(This posting is the culmination of a week of articles that began here.)

Sunday, May 18, 2008

The Real Samuel Adams and Real Life

I’ve been tracing the idea that Samuel Adams somehow instigated the shooting at Lexington on 19 Apr 1775, from the first suggestion by Harold Murdock through the development by Arthur Bernon Tourtellot to a recent elaboration by William H. Hallahan. I see three major holes in this thesis, even beyond the lack of any positive evidence for it whatsoever.

First, this theory writes off the fact that the Revolution was a mass movement. It involved hundreds of thousands of people. It was organized through committees, conventions, congresses, and other means of collective decision-making. Since the Powder Alarm of early September 1774, the Boston Whigs had realized that the Massachusetts countryside was more eager to fight than their own town.

Even among the political leaders of Massachusetts, Adams was only the foremost of a large group. Some twentieth-century writers gave him credit or blame for everything that happened in Boston and then in eastern Massachusetts. But Adams didn’t come to prominence until after 1765. He had a lot of colleagues in Boston, some of them (William Molineux, Dr. Thomas Young) much closer to the crowds than he was. He was pulled along by many significant events, and far away from some others. It’s foolish to believe that Adams was guiding every political development of the day.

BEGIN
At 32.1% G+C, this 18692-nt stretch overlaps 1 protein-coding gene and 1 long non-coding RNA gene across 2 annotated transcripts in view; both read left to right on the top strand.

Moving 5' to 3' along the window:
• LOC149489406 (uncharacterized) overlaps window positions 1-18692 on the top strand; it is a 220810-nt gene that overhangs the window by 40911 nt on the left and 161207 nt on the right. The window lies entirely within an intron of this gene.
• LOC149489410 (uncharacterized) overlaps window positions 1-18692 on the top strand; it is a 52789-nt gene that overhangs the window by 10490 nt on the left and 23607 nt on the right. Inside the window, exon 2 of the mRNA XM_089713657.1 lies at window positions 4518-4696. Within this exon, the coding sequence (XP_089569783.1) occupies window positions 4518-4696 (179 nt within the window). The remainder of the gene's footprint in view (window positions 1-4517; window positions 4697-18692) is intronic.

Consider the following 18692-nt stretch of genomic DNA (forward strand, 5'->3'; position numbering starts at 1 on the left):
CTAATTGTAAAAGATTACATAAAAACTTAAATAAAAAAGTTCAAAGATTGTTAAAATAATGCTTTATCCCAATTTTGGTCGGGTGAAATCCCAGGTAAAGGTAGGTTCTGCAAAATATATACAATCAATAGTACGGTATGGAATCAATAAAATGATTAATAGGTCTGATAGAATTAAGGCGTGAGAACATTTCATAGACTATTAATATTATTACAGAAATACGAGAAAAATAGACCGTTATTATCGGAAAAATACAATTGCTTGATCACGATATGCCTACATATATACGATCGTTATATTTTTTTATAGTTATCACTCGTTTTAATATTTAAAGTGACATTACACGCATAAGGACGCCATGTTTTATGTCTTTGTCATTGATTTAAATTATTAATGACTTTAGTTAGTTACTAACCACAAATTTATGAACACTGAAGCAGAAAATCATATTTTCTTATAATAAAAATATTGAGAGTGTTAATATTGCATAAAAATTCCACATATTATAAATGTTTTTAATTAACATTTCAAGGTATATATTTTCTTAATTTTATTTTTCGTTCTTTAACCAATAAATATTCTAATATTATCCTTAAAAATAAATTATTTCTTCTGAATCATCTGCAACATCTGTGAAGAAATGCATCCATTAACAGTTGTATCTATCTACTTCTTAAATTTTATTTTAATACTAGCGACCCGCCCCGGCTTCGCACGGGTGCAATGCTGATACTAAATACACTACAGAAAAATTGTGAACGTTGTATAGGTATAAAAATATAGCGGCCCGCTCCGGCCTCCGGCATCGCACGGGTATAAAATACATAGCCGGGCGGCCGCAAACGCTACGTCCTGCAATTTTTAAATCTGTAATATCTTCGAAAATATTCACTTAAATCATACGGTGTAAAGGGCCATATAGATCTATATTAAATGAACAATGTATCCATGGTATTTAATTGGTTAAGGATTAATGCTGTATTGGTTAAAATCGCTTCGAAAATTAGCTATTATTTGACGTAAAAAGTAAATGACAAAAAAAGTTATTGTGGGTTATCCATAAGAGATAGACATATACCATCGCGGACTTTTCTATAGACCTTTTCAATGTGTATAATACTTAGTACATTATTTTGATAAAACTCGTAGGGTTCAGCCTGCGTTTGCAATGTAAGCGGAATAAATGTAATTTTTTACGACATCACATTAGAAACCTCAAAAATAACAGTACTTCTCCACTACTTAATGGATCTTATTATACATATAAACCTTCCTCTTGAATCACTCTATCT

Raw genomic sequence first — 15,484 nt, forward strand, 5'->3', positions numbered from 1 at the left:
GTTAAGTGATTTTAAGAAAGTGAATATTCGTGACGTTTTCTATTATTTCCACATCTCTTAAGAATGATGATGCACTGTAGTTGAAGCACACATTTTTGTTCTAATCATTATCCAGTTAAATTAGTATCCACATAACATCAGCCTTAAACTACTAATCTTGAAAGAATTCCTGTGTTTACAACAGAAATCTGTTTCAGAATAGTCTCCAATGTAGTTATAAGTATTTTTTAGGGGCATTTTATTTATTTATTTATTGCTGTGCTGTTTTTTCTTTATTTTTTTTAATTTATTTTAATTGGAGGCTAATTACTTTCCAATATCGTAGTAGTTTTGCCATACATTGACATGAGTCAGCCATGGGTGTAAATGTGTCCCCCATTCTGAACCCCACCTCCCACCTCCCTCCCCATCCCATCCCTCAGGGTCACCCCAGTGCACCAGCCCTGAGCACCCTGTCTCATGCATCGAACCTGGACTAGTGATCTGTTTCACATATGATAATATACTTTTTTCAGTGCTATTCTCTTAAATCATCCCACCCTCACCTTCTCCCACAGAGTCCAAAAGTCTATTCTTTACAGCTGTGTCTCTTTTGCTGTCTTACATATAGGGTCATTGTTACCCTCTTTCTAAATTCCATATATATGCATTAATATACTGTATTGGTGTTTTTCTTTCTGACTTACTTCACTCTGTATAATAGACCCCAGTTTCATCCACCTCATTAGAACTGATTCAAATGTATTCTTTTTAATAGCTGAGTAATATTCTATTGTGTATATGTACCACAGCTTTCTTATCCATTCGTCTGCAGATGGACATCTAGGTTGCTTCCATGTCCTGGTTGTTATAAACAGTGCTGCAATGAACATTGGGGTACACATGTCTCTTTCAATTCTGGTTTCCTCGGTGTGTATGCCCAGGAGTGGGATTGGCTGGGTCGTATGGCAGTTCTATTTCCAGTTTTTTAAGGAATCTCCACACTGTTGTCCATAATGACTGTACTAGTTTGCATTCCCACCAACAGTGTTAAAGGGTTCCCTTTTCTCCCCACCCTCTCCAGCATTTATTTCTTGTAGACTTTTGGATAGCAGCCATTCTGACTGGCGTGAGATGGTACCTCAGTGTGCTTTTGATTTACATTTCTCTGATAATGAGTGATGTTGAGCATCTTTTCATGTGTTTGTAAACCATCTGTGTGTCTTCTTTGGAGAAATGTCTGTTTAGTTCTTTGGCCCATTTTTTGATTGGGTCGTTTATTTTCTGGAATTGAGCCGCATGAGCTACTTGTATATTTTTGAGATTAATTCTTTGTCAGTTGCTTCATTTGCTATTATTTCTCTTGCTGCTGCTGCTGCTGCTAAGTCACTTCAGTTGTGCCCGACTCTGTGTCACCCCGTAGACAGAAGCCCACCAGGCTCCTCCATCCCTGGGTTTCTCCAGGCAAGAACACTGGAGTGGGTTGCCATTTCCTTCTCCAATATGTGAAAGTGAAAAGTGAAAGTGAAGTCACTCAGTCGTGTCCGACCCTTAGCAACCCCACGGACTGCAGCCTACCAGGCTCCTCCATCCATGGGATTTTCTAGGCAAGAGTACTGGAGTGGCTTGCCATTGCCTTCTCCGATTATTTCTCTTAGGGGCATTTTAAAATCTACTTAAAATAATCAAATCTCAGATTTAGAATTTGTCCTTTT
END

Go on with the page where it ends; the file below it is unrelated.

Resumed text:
Second, Adams’s contemporaries considered him to be a cautious politician, especially when it came to violence. There’s no strong evidence that he led mobs. James Otis, Jr., reportedly trusted Adams—and only him—to keep him from speaking too rashly. Adams’s writings show a consistent belief that there was no need for dramatic actions. Rather, he usually stated that steady unity and resolve would cause royal officials to back down or reveal their true tyrannical aims.

Thus, on 21 May 1774, Adams wrote from Philadelphia to James Warren:

I beseech you to implore every Friend in Boston by every thing dear and sacred to Men of Sense and Virtue to avoid Blood and Tumult. They will have time enough to dye. Let them give the other Provinces opportunity to think and resolve.